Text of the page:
Here are some facts about diabetes and your feet that everyone should know:

FACT: Neuropathy and decreased circulation are two conditions commonly associated with diabetes. They spell havoc for your feet because the neuropathy (or nerve damage) can make it difficult to detect an injury or other condition that’s hurting your foot. Also, poor circulation can slow the healing process. This is why patients with diabetes are more prone to ulcers and wounds that lead to infections and, in the worst-case scenario, amputation.

FACT: Some early signs of diabetes may include: numbness in your toes or feet, changes in the color of your skin, wounds that seem slow to heal, leg pain, calluses or corns that are bleeding and cracks in the skin, especially around the heel.

FACT: Frequent self-examination of your feet can reveal the symptoms of diabetes and other foot problems in their earliest stages. If you suspect any problems, it’s important that you contact our Cromwell office for an appointment with our podiatrist Dr. Adam Mucinskas to have your symptoms checked out.

FACT: If you are diagnosed with diabetes, the podiatrist will become a member of your care team and work to help keep your feet healthy and prevent serious diabetic complications.

FACT: There are many ways to help keep diabetes under control and live a normal and active life. Some of these include:

  • Losing weight if you are obese or maintaining a healthy weight
  • Exercising regularly
  • Eating a nutritious diet
  • Quitting smoking

If you believe you are experiencing any possible diabetes symptoms or have questions about your level of risk for developing this disease, don’t hesitate to contact us by calling (860) 632-5499.

By Feet First Foot Care Specialists, LLC
June 05, 2019
Category: Diabetic Foot Care
Tags: diabetes   Athlete's foot   blisters   warts  

If you have diabetes, you are probably already aware of the importance of being proactive in the care of your feet. At Feet First Foot Care Specialists, we are your partner in helping you maintain good foot health.

Below are 5 recommendations to help avoid potentially dangerous podiatric problems for patients with diabetes:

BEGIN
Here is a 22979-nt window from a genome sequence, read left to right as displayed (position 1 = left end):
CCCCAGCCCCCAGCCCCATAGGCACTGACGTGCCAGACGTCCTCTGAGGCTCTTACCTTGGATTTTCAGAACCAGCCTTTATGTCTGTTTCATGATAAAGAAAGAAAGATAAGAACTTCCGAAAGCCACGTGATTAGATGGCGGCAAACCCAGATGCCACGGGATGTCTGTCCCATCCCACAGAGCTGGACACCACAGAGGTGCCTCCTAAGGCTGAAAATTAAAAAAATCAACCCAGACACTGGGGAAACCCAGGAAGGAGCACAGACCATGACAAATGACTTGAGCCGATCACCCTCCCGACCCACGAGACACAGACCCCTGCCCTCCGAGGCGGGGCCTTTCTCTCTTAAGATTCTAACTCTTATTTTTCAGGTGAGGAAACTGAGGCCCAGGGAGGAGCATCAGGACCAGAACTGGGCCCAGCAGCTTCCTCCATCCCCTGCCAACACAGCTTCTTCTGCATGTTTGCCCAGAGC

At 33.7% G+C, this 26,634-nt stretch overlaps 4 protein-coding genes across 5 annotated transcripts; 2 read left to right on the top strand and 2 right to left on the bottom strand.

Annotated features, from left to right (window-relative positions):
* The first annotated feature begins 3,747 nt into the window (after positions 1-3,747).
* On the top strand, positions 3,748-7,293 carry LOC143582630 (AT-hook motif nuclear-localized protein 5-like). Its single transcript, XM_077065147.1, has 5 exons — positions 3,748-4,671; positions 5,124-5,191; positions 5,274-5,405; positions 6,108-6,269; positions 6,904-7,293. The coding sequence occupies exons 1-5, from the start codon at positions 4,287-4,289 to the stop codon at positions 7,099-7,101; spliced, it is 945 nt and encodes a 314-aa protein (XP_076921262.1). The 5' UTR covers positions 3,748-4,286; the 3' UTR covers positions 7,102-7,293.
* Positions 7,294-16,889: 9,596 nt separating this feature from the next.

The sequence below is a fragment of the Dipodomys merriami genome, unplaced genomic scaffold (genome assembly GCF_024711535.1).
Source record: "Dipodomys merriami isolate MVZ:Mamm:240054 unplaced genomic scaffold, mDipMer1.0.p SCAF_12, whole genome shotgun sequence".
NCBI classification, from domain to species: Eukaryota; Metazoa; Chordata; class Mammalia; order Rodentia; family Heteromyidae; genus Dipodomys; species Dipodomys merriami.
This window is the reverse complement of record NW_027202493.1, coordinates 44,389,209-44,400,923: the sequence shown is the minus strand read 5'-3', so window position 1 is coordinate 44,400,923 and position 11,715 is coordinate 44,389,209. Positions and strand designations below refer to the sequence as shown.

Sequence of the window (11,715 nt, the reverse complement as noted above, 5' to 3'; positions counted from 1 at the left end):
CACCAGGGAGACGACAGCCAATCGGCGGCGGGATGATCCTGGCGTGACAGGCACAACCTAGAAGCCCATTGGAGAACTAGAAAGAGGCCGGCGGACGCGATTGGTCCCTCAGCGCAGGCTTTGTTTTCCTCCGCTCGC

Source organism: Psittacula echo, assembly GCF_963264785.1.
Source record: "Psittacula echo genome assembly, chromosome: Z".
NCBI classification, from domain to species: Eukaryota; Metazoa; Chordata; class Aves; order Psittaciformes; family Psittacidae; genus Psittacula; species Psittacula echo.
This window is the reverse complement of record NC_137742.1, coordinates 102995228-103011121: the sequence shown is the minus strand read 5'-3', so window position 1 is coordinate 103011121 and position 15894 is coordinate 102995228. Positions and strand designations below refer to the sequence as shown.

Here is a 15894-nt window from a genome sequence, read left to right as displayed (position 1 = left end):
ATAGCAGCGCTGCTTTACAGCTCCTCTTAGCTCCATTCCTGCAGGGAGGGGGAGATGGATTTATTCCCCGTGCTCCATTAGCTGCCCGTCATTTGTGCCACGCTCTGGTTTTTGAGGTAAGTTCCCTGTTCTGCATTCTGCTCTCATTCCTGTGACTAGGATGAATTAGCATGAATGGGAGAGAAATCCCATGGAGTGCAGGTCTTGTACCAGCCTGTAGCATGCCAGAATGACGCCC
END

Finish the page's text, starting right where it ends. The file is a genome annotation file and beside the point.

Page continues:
1. Manage your diabetes. Follow all your doctor’s instructions for keeping your blood sugar levels where they should be. This, in turn, will lessen the problems associated with the disease that can negatively impact the health of your feet.
  2. Avoid walking barefoot. Even in your own home, it’s easy to step on a pin or sharp object and cut your foot. Loss of sensation (or neuropathy), which is often a symptom of diabetes, can make it difficult to detect an injury on the bottom of the foot until it has become infected.
  3. Inspect your feet regularly. Common foot conditions such as athlete’s foot, warts and blisters can result in big problems for those with diabetes. Circulation difficulties and immune system dysfunction often associated with diabetes means that foot conditions and injuries can be difficult to treat. An infection can have very serious consequences. Look for any signs of injury or unusual changes in your toes, feet and ankles. If you find anything suspicious, contact our Cromwell office by calling (860) 632-5499 so that our podiatrist Dr. Adam Mucinskas can examine your foot and head off any potential problems.
  4. Wear good shoes. Choose styles with a cushioned sole and slip-proof tread. Be sure the toe box is wide enough to avoid squeezing toes together. Check the material inside the shoe to be sure there are no rough spots that could create friction and cause a blister on the skin.
  5. Do not expose your feet to direct heat. You should also not use electric blankets or foot warmers. You may not be able to accurately gauge how hot the temperature is and could burn your feet.

If you have questions regarding the best ways to care for your feet if you have diabetes, contact us today.



 








 

 

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162 West St Ste K
Cromwell, CT 06416